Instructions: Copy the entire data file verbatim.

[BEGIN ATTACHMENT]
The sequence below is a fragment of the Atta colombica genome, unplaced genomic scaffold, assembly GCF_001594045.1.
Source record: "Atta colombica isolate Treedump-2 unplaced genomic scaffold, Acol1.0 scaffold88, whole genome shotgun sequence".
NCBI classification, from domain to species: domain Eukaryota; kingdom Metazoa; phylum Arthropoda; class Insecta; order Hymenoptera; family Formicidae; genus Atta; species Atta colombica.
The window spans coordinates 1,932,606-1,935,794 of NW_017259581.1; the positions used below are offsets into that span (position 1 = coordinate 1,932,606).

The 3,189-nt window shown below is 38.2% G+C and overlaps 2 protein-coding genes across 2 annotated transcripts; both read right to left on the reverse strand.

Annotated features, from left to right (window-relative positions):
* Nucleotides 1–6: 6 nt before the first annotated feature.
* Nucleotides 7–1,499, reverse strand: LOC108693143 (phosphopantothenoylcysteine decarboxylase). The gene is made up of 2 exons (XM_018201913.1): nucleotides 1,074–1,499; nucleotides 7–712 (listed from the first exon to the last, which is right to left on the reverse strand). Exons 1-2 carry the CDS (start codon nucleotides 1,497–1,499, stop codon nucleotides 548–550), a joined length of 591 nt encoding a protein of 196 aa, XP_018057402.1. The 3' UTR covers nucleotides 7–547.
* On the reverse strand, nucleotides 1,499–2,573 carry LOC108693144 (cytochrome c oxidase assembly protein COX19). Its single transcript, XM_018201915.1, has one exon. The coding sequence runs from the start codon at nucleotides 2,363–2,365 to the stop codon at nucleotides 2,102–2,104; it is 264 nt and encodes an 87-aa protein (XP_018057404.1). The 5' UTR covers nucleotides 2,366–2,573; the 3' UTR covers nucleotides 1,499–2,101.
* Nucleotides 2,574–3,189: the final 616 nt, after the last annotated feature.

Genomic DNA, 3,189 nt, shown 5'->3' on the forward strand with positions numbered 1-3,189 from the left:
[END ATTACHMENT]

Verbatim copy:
The sequence below is a fragment of the Atta colombica genome, unplaced genomic scaffold, assembly GCF_001594045.1.
Source record: "Atta colombica isolate Treedump-2 unplaced genomic scaffold, Acol1.0 scaffold88, whole genome shotgun sequence".
NCBI classification, from domain to species: domain Eukaryota; kingdom Metazoa; phylum Arthropoda; class Insecta; order Hymenoptera; family Formicidae; genus Atta; species Atta colombica.
The window spans coordinates 1,932,606-1,935,794 of NW_017259581.1; the positions used below are offsets into that span (position 1 = coordinate 1,932,606).

The 3,189-nt window shown below is 38.2% G+C and overlaps 2 protein-coding genes across 2 annotated transcripts; both read right to left on the reverse strand.

Annotated features, from left to right (window-relative positions):
* Nucleotides 1–6: 6 nt before the first annotated feature.
* Nucleotides 7–1,499, reverse strand: LOC108693143 (phosphopantothenoylcysteine decarboxylase). The gene is made up of 2 exons (XM_018201913.1): nucleotides 1,074–1,499; nucleotides 7–712 (listed from the first exon to the last, which is right to left on the reverse strand). Exons 1-2 carry the CDS (start codon nucleotides 1,497–1,499, stop codon nucleotides 548–550), a joined length of 591 nt encoding a protein of 196 aa, XP_018057402.1. The 3' UTR covers nucleotides 7–547.
* On the reverse strand, nucleotides 1,499–2,573 carry LOC108693144 (cytochrome c oxidase assembly protein COX19). Its single transcript, XM_018201915.1, has one exon. The coding sequence runs from the start codon at nucleotides 2,363–2,365 to the stop codon at nucleotides 2,102–2,104; it is 264 nt and encodes an 87-aa protein (XP_018057404.1). The 5' UTR covers nucleotides 2,366–2,573; the 3' UTR covers nucleotides 1,499–2,101.
* Nucleotides 2,574–3,189: the final 616 nt, after the last annotated feature.

Genomic DNA, 3,189 nt, shown 5'->3' on the forward strand with positions numbered 1-3,189 from the left: